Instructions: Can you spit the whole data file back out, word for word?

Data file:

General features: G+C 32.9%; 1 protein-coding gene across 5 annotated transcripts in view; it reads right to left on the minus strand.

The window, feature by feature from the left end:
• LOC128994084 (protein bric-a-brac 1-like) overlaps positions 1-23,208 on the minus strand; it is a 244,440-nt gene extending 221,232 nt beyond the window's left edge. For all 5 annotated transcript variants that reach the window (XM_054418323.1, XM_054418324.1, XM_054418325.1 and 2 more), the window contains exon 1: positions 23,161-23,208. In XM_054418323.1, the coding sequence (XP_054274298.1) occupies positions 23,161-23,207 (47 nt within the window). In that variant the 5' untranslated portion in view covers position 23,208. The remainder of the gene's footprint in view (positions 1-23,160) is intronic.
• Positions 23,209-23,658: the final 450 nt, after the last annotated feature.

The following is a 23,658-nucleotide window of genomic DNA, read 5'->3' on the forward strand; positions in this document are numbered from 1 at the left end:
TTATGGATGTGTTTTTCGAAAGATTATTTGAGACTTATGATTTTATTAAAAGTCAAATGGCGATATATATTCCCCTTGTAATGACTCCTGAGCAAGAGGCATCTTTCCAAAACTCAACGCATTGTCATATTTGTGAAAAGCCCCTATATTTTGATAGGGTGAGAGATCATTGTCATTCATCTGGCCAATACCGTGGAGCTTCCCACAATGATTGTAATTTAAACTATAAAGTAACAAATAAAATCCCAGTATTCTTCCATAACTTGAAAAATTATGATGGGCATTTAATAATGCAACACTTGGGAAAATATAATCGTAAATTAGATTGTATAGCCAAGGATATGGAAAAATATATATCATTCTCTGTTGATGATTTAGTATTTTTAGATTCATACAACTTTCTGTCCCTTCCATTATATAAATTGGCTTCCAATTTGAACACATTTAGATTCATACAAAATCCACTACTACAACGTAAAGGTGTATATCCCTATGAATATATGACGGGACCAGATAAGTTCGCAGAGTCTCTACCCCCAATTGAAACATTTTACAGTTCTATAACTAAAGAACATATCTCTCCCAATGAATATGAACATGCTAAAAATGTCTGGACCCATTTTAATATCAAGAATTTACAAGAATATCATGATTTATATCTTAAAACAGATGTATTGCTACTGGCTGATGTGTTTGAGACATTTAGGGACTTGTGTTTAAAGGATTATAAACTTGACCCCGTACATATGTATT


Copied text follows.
General features: G+C 32.9%; 1 protein-coding gene across 5 annotated transcripts in view; it reads right to left on the minus strand.

The window, feature by feature from the left end:
• LOC128994084 (protein bric-a-brac 1-like) overlaps positions 1-23,208 on the minus strand; it is a 244,440-nt gene extending 221,232 nt beyond the window's left edge. For all 5 annotated transcript variants that reach the window (XM_054418323.1, XM_054418324.1, XM_054418325.1 and 2 more), the window contains exon 1: positions 23,161-23,208. In XM_054418323.1, the coding sequence (XP_054274298.1) occupies positions 23,161-23,207 (47 nt within the window). In that variant the 5' untranslated portion in view covers position 23,208. The remainder of the gene's footprint in view (positions 1-23,160) is intronic.
• Positions 23,209-23,658: the final 450 nt, after the last annotated feature.

The following is a 23,658-nucleotide window of genomic DNA, read 5'->3' on the forward strand; positions in this document are numbered from 1 at the left end:
TTATGGATGTGTTTTTCGAAAGATTATTTGAGACTTATGATTTTATTAAAAGTCAAATGGCGATATATATTCCCCTTGTAATGACTCCTGAGCAAGAGGCATCTTTCCAAAACTCAACGCATTGTCATATTTGTGAAAAGCCCCTATATTTTGATAGGGTGAGAGATCATTGTCATTCATCTGGCCAATACCGTGGAGCTTCCCACAATGATTGTAATTTAAACTATAAAGTAACAAATAAAATCCCAGTATTCTTCCATAACTTGAAAAATTATGATGGGCATTTAATAATGCAACACTTGGGAAAATATAATCGTAAATTAGATTGTATAGCCAAGGATATGGAAAAATATATATCATTCTCTGTTGATGATTTAGTATTTTTAGATTCATACAACTTTCTGTCCCTTCCATTATATAAATTGGCTTCCAATTTGAACACATTTAGATTCATACAAAATCCACTACTACAACGTAAAGGTGTATATCCCTATGAATATATGACGGGACCAGATAAGTTCGCAGAGTCTCTACCCCCAATTGAAACATTTTACAGTTCTATAACTAAAGAACATATCTCTCCCAATGAATATGAACATGCTAAAAATGTCTGGACCCATTTTAATATCAAGAATTTACAAGAATATCATGATTTATATCTTAAAACAGATGTATTGCTACTGGCTGATGTGTTTGAGACATTTAGGGACTTGTGTTTAAAGGATTATAAACTTGACCCCGTACATATGTATT